Yet the figure of Einbruch misleads insofar as suggesting that Ereignis, the on-going event of human sense-making, somehow ‘pre-exists itself’ and intrudes into beings ab extra, like a mushroom through pavement. Instead, as Foucault says of the object of knowledge, sense-making “exists under the positive conditions of a complex group of relations.”27 “Only when Φύσις reigns is θέσις [as human positioning] possible and necessary.” And Φύσις is the Bewandtnisganzheit of poroi and tekmōr; the complex whole of relations of relevance giving rise to positive conditions of change. In his phenomenogony Heidegger describes the change at issue as the emergence of the capacity to see and operate in the dimension, so to speak, of poros-and-tekmōr ‘pure and simple’; which dimension Thetis had, as Alcman tells it, brought to pass in the first instance.
DCW 6 /19/2021
1 er oft nicht weiß, wem er seine Sage nachsagt. Martin Heidegger, “Conversation on a Country Path about Thinking” in Discourse on Thinking ( tr. John M. Anderson and E. Hans Freund 1966) 72.
2 Martin Heidegger, “The Danger,” in Bremen and Freiburg Lectures: Insight Into That Which Is and Basic Principles of Thinking (tr. Andrew J. Mitchell 2012) 59.
3 M. L. West, “Three Presocratic Cosmologies,” 13 The Classical Quarterly 154 (1963).
4 Vol. 24 The Oxyrhynchus Papyri No. 2390 fr. 2. More widely accessible in Poetae Melici Graeci ( ed. D. L. Page 1962) p. 24. Glenn W. Most reproduces Claude Calame’s 1983 edition in “Alcman’s ‘Cosmogonic’ Fragment (Fr. 5 Page, 81 Calame),” 37 The Classical Quarterly 1 (1987).
5 Gloria Ferrari, Alcman and the Cosmos of Sparta ( 2008) 32; brackets indicate lacunae in the papyrus; I have supplied the Greek in parentheses from Page’s edition.
6 “Three Presocratic Cosmologies” 155.
7 Id. 154.
8 Id. 156.
9 M. L. West, Indo-European Poetry and Myth (2007) 354.
10 M. L. West, Early Greek Philosophy and the Orient (1971) 207. Formal and material – do we all aristotelize now?
11 Id. 206-207. Neither ‘waters’ nor ‘ocean’ is in the Greek. West gives his reasons for believing Alcman’s to be a water-cosmogony in “Alcman and Pythagoras,” 17 The Classical Quarterly 1 at 3-5 (1967).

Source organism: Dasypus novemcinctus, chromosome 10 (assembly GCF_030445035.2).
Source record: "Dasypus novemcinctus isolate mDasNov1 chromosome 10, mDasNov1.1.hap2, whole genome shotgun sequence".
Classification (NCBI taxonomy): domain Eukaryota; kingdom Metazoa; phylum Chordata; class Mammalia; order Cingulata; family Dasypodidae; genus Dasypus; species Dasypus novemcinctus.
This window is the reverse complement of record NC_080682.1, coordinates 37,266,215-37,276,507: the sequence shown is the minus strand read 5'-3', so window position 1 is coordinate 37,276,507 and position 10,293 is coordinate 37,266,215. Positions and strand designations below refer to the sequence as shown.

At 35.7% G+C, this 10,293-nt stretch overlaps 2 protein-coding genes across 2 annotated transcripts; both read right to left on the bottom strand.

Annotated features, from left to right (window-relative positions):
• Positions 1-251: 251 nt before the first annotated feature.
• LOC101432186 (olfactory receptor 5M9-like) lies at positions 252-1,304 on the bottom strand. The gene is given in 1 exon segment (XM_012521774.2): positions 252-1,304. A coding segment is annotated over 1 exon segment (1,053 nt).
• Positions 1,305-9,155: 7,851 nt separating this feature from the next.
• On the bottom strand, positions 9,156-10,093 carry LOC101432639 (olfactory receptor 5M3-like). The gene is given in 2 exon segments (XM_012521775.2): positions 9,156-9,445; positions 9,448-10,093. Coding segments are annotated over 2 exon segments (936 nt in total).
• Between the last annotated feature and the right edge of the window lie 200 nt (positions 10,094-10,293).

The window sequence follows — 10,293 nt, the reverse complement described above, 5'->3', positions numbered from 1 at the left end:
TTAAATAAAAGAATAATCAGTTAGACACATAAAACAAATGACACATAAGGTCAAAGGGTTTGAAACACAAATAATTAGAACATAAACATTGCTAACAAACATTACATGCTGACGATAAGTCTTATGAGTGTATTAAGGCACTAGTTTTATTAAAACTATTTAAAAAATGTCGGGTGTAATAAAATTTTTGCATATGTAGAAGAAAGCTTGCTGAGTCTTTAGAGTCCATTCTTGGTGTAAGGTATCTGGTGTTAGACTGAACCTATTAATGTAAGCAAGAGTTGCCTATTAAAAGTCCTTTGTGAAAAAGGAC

12 “Alcman and Pythagoras” 4.
13 “Positionality” in Bremen and Freiburg Lectures 43.
14 “The Danger” 60-61; Heidegger’s italics and lower-case phi.
15 Id. 61. hat noch nichts von den Zügen, die das Wesen des Seyns in jenem Geschick zeigt, das es als das Ge-Stell ereignet.
16 “The Thing” in Bremen and Freiburg Lectures 20.
17 “Meaning [Sinn] is the ‘upon-which’ [Woraufhin] of a projection [Entwurf] in terms of which something becomes intelligible [verständlich] as something . . . only Dasein can be meaningful [sinnvoll] or meaningless [sinnlos] . . . . all entities whose kind of Being is of a character other than Dasein’s must be conceived as unmeaning [unsinniges] , essentially devoid of any meaning at all.” Martin Heidegger, Being and Time (tr. John Macquarrie and Edward Robinson 1962) 193; Heidegger’s italics.
18 “Alcman and Pythagoras” 2.
19 Concordance of accidence in progress here: https://logeion.uchicago.edu/morpho/%CE%BA%CE%B1%CF%84%CE%B1%CF%83%CE%BA%CE%B5%CF%85%CE%B1%CF%83%CE%B8%E1%BF%86%CE%BD%CE%B1%CE%B9.
20 “even a vegetable lives its not-too-bright life in terms of an end-for-which [Wozu] .” Martin Heidegger, Logic: The Question of Truth (tr. Thomas Sheehan 2010) 129. Via metabolic pathways.
21 ein gewisser θέσις-Charakter verbirgt. “The Danger” 59.
22 Being and Time (tr. Joan Stambaugh 1996) 78.
23 Martin Heidegger, Heraclitus:
The Inception of Occidental Thinking and Logic: Heraclitus’s Doctrine of the Logos
(tr. Julia Goesser Assaiante and S. Montgomery Ewegen 2018) 162.
For ‘as do the humans and the gods’ cf.
ἓν ἀνδρῶν, ἓν θεῶν γένος: ἐκ μιᾶς δὲ πνέομεν
ματρὸς ἀμφότεροι: Pindar, Nemean 6.1-2.
24 Mit der Existenz des Menschen geschieht ein Einbruch in das Ganze des Seienden dergestalt, daß jetzt erst das Seiende in je verschiedener Weite, nach verschiedenen Stufen der Klarheit, in verschiedenen Graden der Sicherheit, an ihm selbst, d.h. als Seiendes offenbar wird. Martin Heidegger, Kant and the Problem of Metaphysics (5th ed. enlarged, tr. Richard Taft 1997) 160.
25 “without man that-which-regions can not be a coming forth of all natures, as it is.” diese [die Gegnet] ohne das Menschenwesen nicht wesen kann, wie sie west. “Conversation on a Country Path” 83.
26 Thomas Sheehan, “Heidegger: πάθος as the Thing Itself” (2019);
27 Michel Foucault, The Archaeology of Knowledge (tr. A. M. Sheridan-Smith 1972) 45.